Catching the ball was not always easy for Pascoe, a converted high school quarterback, believe it or not.
"My first year at Fresno State I had a nickname, I was '10 Toes Pascoe,' I couldn't catch a cold. I took that whole off-season just working on catching. Came back the next year and caught 20 balls in a row."
"I can catch the ball just as good as I can block."
Presuming Boss will eventually be healthy, it is blocking that the Giants need first and foremost from a second tight end. Pascoe says it's a role he is willing to "embrace."
"I think that's something you embrace because that's what we do. We have a very strong run game. Kevin Boss is a great blocking tight end ... he's a great catcher, too.
"I'm not as good as Kevin, but I strive to be as good as Kevin.
"It's what we do ... you take what you're good at and you run with it. If they need me to be a great blocking tight end I'll be a great blocking tight end. If they ask me to catch the ball I'll darn sure be able to do that, too."
Pascoe feels as though he can help the Giants overcome a weakness in 2009 -- short-yardage and red zone offense.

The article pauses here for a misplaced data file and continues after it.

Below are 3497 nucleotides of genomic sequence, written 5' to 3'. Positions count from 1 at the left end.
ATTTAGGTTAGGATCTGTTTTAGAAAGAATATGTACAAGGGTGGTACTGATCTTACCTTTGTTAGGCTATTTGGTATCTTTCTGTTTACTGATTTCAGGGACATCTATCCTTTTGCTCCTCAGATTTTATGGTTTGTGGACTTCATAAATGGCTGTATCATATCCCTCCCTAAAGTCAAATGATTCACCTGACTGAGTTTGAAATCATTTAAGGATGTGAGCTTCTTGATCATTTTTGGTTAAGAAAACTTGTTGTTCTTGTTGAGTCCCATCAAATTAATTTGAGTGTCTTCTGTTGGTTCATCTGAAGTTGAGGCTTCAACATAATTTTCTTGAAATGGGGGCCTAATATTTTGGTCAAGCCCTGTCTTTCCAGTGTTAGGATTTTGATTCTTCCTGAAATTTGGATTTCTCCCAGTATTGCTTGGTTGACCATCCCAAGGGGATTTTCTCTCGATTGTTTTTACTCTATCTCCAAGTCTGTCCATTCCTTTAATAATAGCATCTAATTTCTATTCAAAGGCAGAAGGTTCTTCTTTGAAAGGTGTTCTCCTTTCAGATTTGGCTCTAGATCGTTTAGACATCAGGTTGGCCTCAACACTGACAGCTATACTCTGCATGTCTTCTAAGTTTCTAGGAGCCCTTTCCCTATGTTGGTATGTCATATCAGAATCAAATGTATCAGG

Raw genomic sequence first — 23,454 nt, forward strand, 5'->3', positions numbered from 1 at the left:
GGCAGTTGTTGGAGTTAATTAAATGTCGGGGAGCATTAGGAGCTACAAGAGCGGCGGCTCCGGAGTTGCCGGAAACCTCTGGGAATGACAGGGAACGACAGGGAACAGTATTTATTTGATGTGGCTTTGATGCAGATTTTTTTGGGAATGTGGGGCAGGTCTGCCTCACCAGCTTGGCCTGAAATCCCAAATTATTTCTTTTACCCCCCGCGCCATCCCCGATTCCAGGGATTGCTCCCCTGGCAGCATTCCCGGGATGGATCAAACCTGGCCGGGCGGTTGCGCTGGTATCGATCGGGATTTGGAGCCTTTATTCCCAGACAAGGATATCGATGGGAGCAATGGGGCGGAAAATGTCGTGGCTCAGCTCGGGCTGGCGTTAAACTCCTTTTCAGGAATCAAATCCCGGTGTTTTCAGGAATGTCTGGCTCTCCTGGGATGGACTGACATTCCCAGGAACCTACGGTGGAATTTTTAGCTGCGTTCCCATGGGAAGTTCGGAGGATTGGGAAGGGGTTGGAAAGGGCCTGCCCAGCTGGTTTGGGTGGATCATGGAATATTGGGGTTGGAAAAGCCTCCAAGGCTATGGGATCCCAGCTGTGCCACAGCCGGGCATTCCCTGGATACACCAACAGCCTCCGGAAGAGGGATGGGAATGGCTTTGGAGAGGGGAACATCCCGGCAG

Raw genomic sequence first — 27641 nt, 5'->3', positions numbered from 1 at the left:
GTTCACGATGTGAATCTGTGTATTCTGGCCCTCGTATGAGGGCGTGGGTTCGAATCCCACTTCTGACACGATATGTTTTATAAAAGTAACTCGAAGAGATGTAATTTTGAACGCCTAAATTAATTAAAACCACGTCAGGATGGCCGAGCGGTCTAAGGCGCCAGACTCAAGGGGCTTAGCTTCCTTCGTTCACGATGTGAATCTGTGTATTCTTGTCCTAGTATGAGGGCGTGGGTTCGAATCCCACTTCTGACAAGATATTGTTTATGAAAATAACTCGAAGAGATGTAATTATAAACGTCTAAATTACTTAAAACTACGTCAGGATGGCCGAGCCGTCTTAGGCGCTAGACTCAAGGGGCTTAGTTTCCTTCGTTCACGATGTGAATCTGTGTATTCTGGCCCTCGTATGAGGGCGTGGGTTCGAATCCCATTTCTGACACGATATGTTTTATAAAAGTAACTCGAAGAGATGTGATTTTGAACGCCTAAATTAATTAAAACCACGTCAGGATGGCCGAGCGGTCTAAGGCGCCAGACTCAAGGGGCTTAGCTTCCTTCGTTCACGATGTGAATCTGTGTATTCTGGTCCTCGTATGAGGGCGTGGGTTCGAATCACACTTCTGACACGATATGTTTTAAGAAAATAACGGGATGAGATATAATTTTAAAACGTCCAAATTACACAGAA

"When you get down in that red zone the field gets shorter. You've gotta be able to get down in there and stick your nose in there and get physical and move some guys," Pascoe said. "I think it would be a big area where I can step in and help out."
Even though Pascoe spent part of last season with the Giants and has taken first-team reps during camp when Kevin Boss has not been in there, he says he is not taking a roster spot for granted. He was a sixth-round pick by San Francisco a season ago, and he knows the sting of not making a roster after having been released by the 49ers.
"You have to earn it. Me and Scott (Chandler) and Travis (Beckum) we're the ones running for it," Pascoe said. "We have to work for it and we have to earn it."
When it comes to blocking Pascoe said physical strength and desire -- both of which he has in droves -- are not enough to get the job done. He says you have to know what you're doing.
"If you've got the technique a little guy can block a big guy. It's not gonna be great, and it's gonna be a hard row, but you can probably get it done. Technique is the main thing. If you do things right and the technique is sound I say you can block anybody."
What is that technique?
"Firing out low, getting underneath a guy and lifting up instead of back. You get him off his feet you can take him anywhere you want to go," Pascoe said. "If you get your feet up underneath you and you lift that guy, you've got a solid base and he can't jerk you because you're gonna have him so close he can't do anything.
You do have to have that mental aspect. If you're scared to put your face in there then you ain't gonna get it done. You've definitely gotta have that 'want to' attitude."
Pascoe has been getting it done plenty for the Giants during the first part of camp.
Here is an old video I found of Pascoe from his days at Fresno State. I figured you guys would get a kick out of it.